In today’s dense VC ecosystem and macro-economic environment, securing a seed round is not as difficult as it once was. Chances are, if you have connections to the right people and an interesting idea, you will probably secure seed funding sooner or later.
But is that your main objective? I think it is of utmost importance for founders to remember a truth that can get blurred on the road to establishing a VC-backed startup:
Raising money should not be the end goal, raising money should be the means by which you build and scale your billion-dollar business.
With that being said, how does one go from pre-seed to seed in the smartest way, a way that will not only secure seed funding, but will give your startup a better chance of navigating through the valley of death, building the right foundations, and later securing that A, B and C round?
There are many different ways to go about validating your thesis. Here are my two cents on the method I believe gives your company the greatest chance at success.
Before you begin to validate your business thesis, you need to have a clear vision for your startup. The vision is the endgame of your idea- the impact your startup will have when it is fully formed. As a founder, it is the vision that keeps you up at night as you burn with the knowledge and belief in your product.
Vision is what fuels founders and keeps them focused on the bigger goal in the entrepreneurial vortex, rather than getting lost in the maze of daily details.
It is essential to not only have a distant vision, but to distill and articulate it- for yourself, for your team, and for your investors. This gives you the ability to inspire others and attract future customers or partners.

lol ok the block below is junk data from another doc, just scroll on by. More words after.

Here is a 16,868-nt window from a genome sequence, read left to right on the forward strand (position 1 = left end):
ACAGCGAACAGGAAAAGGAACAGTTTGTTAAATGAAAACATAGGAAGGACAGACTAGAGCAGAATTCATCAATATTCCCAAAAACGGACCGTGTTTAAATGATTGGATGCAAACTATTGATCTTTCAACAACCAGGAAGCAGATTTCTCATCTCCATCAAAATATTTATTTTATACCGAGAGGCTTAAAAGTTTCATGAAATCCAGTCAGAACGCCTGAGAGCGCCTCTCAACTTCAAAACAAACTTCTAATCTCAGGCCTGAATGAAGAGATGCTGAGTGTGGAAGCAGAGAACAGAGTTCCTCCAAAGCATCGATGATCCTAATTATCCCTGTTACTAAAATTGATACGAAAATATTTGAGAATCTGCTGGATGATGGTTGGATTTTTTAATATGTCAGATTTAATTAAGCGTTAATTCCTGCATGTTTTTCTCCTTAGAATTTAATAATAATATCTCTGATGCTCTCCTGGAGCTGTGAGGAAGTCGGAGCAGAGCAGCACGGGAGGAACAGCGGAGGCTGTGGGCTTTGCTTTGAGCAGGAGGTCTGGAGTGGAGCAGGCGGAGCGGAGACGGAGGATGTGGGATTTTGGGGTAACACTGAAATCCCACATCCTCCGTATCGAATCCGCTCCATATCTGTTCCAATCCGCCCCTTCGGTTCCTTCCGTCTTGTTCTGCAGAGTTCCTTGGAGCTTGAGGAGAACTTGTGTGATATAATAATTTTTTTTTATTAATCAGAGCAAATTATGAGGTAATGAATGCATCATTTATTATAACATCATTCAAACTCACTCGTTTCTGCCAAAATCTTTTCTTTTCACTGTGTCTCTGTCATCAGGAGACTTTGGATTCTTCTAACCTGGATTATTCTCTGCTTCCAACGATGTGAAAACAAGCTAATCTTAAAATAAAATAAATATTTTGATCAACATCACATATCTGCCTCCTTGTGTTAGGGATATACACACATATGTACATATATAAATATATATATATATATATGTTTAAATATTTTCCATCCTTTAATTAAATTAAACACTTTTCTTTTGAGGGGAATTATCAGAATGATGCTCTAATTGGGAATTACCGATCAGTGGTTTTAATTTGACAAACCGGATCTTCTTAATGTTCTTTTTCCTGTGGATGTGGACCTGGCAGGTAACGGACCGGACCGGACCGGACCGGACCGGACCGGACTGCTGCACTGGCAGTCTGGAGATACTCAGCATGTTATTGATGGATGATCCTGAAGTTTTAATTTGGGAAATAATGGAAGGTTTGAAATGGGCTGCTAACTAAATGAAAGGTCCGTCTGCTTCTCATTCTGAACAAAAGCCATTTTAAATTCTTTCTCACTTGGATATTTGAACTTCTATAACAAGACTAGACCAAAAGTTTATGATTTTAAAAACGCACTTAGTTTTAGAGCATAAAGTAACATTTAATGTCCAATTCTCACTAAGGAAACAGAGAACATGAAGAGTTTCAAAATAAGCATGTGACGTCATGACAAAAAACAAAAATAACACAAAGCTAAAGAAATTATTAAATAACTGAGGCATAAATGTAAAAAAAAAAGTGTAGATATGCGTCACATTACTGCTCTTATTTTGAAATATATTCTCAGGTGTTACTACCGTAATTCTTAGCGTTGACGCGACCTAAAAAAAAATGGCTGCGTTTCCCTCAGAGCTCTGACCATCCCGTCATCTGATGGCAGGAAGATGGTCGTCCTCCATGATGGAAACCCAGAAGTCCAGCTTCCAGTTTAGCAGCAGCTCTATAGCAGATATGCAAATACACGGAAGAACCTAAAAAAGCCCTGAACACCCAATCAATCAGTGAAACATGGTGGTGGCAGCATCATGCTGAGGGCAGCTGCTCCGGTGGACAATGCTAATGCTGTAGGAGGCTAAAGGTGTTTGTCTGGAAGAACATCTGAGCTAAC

Writing a vision statement should take time and effort and will act as a foundational business document. There is no template for writing a vision statement, but the successful ones have a few elements in common- they are concise, clear, future-oriented and inspiring.
Examples of inspired vision statements include LinkedIn’s or Tesla’s:
“Create economic opportunity for every member of the global workforce”
“to create the most compelling car company of the 21st century by driving the world’s transition to electric vehicles.”
After you have a clear vision, it is time to focus on finding and segmenting your market. The number one barrier for a VC-backed startup is a lack of a solid market for a product. Therefore, it is crucial to define your target audience and ensure that there is a big enough market and an urgent enough demand for your product at the earliest stage possible.
This involves dividing a large homogenous market of potential customers into clearly identifiable segments based on demographics, needs, priorities, common interests, and other psychographic or behavioural criteria used to better understand the target audience.
To find your market you need to answer questions like who exactly are your customers? Are these customers suffering an extreme pain point that only you can solve? How much would your customers be willing to pay for this product?
As a startup, you have limited resources in the early days, so knowing your target market is not only important in determining the validity of your startup, but the way to use your resources in the best way possible.